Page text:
That said, the display suite shouldn’t be taken at face value; it won’t necessarily mirror what the unit is going to look like upon its unveiling, he adds.
Furthermore, considering that banks assess risk, an investor may have to gather a larger deposit to buy an off-the-plan apartment, Koulizos says.
“The banks understand that apartments are riskier than houses, for example. So the more risk involved, the more skin in the game the bank wants from the investor.”
2. Buying, flipping, selling
The ‘romance’ of TV renovation shows can be appealing for at-home viewers, and they often make the renovation process appear “relatively easy” and “stress free”, says Kelly from Results Mentoring, when discussing the buy, flip and sell strategy.
“There are a lot of accolades and a lot of recognition … But for the first-timer not having ever done it before, the risks are far greater than they know.”
As they say, fortune favours the brave, and one can’t deny that there’s a sense of boldness intertwined with executing a flip-and-sell strategy – especially when it’s a DIY job. But to prevail requires more than just bravery.
“Most people don’t think money; they think dream and romance, and success and winning. They don’t see the process of managing money through. So, one of the traps is that they run out of money along the way,” Kelly says.
“Here is a rule: you need 40% of your buy price as cash to see the project through. If you are buying a $500k property, you need $200k in cash. You need to come up with a 20% deposit, so that’s $100k, and the extra $100k is all spent on holding costs, renovation costs, and stamp duty and other expenses.”
Time management plays just as integral a role. Kelly advises investors to double the amount of money they initially think the renovation will cost them, and double the amount of time they think they will need to complete it. If going DIY, then both the budget and time frame should be tripled, he adds.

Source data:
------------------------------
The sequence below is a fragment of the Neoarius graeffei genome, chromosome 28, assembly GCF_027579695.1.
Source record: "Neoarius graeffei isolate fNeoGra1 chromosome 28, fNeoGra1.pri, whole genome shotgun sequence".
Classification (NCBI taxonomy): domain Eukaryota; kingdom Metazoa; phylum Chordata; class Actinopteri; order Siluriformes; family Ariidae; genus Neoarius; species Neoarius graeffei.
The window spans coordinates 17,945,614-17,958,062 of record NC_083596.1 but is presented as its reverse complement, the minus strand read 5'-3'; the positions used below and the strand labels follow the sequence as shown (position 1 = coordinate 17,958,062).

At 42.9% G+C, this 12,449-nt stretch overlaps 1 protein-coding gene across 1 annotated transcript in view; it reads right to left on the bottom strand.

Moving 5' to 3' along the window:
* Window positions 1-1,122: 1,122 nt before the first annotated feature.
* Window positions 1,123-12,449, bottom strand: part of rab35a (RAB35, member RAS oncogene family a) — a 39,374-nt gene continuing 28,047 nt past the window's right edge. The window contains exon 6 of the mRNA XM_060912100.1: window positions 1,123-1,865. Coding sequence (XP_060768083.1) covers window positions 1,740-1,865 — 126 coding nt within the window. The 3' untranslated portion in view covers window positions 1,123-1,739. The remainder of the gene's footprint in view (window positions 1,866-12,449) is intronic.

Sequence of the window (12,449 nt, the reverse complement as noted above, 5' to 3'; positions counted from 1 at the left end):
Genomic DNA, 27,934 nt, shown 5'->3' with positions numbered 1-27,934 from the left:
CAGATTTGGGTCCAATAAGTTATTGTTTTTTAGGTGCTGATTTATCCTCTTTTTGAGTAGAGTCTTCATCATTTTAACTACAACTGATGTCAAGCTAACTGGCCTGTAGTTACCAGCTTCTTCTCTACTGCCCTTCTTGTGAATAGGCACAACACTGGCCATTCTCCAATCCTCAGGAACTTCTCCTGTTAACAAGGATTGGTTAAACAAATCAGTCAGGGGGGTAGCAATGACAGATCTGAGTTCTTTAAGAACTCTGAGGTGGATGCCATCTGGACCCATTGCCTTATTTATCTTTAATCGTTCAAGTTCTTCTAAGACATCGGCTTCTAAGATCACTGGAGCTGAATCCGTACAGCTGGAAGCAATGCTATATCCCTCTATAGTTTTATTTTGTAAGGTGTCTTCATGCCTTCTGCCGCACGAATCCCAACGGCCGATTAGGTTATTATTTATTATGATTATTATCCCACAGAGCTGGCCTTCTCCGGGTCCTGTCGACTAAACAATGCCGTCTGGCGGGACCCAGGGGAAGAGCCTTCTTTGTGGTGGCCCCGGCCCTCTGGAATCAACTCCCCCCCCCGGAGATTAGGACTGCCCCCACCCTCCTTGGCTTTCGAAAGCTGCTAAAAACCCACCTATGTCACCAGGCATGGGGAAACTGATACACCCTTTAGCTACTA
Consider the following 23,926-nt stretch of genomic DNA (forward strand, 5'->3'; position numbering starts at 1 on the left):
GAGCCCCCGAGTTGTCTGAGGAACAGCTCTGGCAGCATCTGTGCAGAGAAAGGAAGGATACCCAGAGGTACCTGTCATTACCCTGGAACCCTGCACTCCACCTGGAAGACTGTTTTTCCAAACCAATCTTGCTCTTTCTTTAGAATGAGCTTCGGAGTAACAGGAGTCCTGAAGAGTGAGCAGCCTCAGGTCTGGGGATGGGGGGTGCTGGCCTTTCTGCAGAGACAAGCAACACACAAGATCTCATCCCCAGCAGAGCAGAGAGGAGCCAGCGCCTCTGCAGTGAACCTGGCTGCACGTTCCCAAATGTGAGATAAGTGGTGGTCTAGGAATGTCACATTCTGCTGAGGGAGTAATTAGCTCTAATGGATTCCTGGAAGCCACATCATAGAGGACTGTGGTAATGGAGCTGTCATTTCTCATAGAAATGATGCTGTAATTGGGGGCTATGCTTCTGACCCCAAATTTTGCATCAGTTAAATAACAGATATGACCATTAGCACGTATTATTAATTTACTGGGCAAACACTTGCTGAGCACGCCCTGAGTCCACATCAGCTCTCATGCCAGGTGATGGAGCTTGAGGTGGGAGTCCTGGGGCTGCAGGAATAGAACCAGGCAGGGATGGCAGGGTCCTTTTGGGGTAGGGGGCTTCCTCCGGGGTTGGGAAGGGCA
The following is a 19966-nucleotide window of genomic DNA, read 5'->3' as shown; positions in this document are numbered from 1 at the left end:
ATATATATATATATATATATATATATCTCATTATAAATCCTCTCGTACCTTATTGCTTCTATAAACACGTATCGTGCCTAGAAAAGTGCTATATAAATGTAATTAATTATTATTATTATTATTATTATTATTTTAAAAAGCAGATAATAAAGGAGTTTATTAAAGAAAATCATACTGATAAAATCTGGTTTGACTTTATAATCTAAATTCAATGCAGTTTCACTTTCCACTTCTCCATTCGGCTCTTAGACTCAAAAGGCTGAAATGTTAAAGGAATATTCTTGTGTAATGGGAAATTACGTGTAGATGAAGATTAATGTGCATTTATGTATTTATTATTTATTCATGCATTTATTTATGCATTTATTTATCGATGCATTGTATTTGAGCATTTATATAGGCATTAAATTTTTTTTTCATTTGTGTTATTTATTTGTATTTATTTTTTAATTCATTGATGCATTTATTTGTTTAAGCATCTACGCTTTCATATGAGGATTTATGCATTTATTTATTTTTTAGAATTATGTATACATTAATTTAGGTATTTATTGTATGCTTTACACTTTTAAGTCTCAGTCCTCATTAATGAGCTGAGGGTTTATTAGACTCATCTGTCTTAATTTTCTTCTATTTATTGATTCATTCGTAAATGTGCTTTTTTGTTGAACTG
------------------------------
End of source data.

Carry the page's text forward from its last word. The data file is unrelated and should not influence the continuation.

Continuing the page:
“Unto itself, blowing your reno budget won’t actually cause the failure, or set you up to fail. What does set you up for a fail, absolutely, is not knowing the property’s realistic sell price,” Kelly says.
“Whatever [price] renovated properties are selling for, you have to buy an unrenovated property for, at most, three quarters of that price.
“The banks understand that apartments are riskier than houses ... So the more risk involved, the more skin in the game the bank wants from the investor”
“You need to understand the prices of houses on the market, in terms of unrenovated versus renovated.”
Doing research on the location of the property, and the property’s target market, also comes into play.
“What do people want in that area?” Kelly encourages investors to consider. “Because once you have found what you need to produce, what you have to then do is find a house that you can turn into that.”
3. Investing in commercial real estate
“The cash flow returns are significantly higher with commercial property versus residential,” says Scott O’Neill, director of Rethink Investing.
“Also, when you invest in commercial property you are less susceptible to market variations, as the value is typically based on the strength of the lease. In addition to rental income producing a passive income, you will also get the benefit of capital growth and rental increases.”
However, O’Neill points to the potential repercussions of an investor only focusing on yield.
“Chasing the highest possible yield without understanding the full scope of potential risks could leave an investor in a poorer position than they had hoped for,” he says.
A long-term outlook is fundamental, says O’Neill, as some beginner commercial investors don’t fully consider the relettability of a property.
“I like to not focus too much on the current tenant. I prefer to focus on how good the actual property is for long-term tenant and business demand,” he says.
O’Neill advises investors who are thinking of putting their money into commercial real estate to seek out long-term leases with the option to renew, predominantly for the security that a long-term rental can provide. However, he says short-term leases may on some occasions allow an investor to tap into more value, as a result of a tenant eventually signing up to a longer lease.
Other tips from O’Neill include ensuring that the location is suitable for the tenant; making sure the tenant operates in a high-demand industry; keeping up to date with future developments in the area to avoid an oversupply of properties; and understanding how long it can take to secure a new tenant.
“Residential investing can be easily done with online research. However, commercial investing is a different beast,” O’Neill says, adding that it’s important to conduct “on-the-ground research”.
“Using an expert to find a commercial property is a fasttrack way of reducing your risk,” he says.